Right now, this explanation may seem simple, but let’s look into how *p-*values are calculated.

Three components are involved in the calculation of a *p-*value for most statistical tests: the magnitude, the variance, and the sample size. The magnitude refers to the size of the actual statistical result. In the classrooms example, the magnitude would be the difference between the average test scores of the two groups. For example, the average of Classroom 1 may be four whereas the average of Classroom 2 may be six, which results in a magnitude of two. In general, when the magnitude is *large*, the results are more likely to be statistically significant.

The variance refers to the size of data’s distributions. In the classrooms example, the variance would be the distribution of scores within the two classes. For example, although the averages were four and six, students’ scores may have (theoretically) ranged from four to six, 0 to 10, -100 to 100, or almost anything else which includes the values four and six. In general, when the variance is *small*, the results are more likely to be statistically significant.

Lastly, the sample size refers to the number of observations within the data. In the classrooms example, the sample size would be the number of students within each class. For example, the two classrooms may have 10 students, 100 students, or 1000 students. In general, when the sample size is *large*, the results are more likely to be statistically significant.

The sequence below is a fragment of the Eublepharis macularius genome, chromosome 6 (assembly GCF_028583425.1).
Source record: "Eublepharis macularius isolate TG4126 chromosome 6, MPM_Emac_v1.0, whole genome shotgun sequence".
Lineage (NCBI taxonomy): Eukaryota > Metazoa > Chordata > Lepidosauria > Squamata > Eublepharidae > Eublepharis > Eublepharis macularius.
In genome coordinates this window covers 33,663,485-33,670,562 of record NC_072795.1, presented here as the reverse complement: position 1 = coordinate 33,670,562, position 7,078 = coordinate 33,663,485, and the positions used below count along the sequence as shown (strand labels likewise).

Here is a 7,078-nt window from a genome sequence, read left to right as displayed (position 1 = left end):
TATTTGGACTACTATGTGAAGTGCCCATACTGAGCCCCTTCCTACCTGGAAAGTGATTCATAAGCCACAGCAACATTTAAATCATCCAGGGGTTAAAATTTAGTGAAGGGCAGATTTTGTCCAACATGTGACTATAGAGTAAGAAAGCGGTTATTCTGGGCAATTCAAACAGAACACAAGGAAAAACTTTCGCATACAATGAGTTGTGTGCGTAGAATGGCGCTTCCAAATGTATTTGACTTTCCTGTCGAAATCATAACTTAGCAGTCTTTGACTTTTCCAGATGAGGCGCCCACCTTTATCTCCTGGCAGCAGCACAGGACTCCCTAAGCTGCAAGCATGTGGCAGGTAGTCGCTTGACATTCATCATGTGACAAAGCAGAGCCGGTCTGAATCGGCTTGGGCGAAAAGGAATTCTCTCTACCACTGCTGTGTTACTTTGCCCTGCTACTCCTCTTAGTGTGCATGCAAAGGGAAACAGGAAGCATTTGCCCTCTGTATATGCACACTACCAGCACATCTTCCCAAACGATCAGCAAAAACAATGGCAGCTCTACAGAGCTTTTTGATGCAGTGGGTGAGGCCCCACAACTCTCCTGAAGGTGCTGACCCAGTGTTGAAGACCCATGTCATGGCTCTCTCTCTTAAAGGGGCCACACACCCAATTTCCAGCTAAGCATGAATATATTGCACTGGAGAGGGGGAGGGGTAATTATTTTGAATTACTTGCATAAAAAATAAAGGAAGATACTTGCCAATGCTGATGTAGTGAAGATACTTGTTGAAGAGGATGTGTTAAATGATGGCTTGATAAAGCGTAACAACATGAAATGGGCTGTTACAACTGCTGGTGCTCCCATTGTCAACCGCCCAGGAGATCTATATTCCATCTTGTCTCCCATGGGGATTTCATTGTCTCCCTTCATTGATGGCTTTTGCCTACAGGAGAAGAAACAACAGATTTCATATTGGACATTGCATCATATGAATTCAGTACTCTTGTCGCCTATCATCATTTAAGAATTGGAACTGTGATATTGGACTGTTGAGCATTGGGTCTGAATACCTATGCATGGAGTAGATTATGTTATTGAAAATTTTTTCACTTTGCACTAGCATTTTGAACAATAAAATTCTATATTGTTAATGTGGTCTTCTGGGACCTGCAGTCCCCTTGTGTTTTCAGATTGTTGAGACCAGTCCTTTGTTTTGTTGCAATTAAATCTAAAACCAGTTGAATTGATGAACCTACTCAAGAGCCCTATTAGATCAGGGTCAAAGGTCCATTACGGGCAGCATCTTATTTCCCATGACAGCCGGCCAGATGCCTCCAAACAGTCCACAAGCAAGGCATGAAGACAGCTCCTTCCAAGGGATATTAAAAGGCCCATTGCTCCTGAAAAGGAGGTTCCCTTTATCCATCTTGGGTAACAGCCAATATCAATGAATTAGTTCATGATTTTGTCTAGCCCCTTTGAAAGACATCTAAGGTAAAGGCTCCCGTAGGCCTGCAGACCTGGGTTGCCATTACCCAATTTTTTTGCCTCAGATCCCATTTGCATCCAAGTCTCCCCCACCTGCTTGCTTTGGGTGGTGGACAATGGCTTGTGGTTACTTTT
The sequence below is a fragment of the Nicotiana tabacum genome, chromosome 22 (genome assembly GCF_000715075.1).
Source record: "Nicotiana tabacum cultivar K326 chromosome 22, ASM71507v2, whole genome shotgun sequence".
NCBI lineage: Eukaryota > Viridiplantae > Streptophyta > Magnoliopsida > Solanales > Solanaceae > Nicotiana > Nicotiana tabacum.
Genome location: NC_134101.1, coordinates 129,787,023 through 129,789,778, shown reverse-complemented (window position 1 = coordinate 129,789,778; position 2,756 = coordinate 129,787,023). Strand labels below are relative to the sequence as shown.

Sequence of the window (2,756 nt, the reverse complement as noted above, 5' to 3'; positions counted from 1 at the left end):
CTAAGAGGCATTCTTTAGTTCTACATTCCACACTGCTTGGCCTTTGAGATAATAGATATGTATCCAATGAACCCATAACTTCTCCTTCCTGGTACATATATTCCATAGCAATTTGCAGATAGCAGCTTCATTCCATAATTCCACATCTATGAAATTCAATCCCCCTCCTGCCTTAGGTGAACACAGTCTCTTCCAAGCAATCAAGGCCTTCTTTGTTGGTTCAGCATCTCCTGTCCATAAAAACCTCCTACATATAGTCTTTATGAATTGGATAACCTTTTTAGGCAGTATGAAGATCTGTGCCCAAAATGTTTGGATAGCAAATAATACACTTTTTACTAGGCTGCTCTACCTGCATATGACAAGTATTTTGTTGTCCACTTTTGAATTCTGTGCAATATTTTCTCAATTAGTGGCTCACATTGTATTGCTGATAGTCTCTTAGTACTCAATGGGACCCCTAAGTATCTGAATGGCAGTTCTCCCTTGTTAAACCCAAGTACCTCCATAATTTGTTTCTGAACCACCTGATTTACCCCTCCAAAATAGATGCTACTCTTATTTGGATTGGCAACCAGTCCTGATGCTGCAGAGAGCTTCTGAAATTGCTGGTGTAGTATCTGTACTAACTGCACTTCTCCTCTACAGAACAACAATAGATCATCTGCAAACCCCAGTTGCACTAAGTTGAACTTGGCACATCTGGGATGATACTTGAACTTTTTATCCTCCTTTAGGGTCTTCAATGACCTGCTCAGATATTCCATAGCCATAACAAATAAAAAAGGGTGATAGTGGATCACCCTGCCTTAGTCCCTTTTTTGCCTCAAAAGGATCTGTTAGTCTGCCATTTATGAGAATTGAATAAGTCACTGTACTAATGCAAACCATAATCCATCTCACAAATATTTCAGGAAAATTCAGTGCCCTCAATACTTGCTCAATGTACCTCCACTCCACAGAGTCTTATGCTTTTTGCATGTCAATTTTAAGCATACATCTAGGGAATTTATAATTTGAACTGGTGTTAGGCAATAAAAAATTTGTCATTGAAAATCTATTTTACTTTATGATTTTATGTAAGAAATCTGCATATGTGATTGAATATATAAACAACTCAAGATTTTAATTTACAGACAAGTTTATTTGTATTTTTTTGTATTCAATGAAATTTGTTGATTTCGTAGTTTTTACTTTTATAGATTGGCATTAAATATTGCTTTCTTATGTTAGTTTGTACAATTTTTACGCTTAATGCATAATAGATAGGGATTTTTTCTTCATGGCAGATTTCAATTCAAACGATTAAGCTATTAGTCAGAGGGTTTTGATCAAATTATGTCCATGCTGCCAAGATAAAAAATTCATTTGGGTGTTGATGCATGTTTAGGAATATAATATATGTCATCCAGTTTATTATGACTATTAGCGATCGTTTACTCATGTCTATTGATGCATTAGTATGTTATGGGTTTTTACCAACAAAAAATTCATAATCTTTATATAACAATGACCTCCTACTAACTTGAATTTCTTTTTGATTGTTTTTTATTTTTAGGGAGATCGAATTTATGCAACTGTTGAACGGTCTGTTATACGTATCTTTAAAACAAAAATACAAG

Still confused? That is okay. The pictures and explanation below might help.

In Chart 1, the x-axis is the test score, the y-axis is the number of students receiving that score, and the different colors represent the difference classes. The two classrooms have ten students each, and I randomly generated the data from the same distribution. That means that the data was taken from a distribution with the same mean (six) and variance (range of ten). The two groups should *not* be statistically different or significant, and any observed differences are due to complete random chance. When looking at the data, it appears similar. Nevertheless, we cannot be sure without statistical tests. When performing a t-test on the two groups (t = 0.903, df = 18, Std. Err. = 1.551), the results are not statistically significant (p > .05). We are unable to reject the null hypothesis, and any difference between the groups is believed to be due to random chance.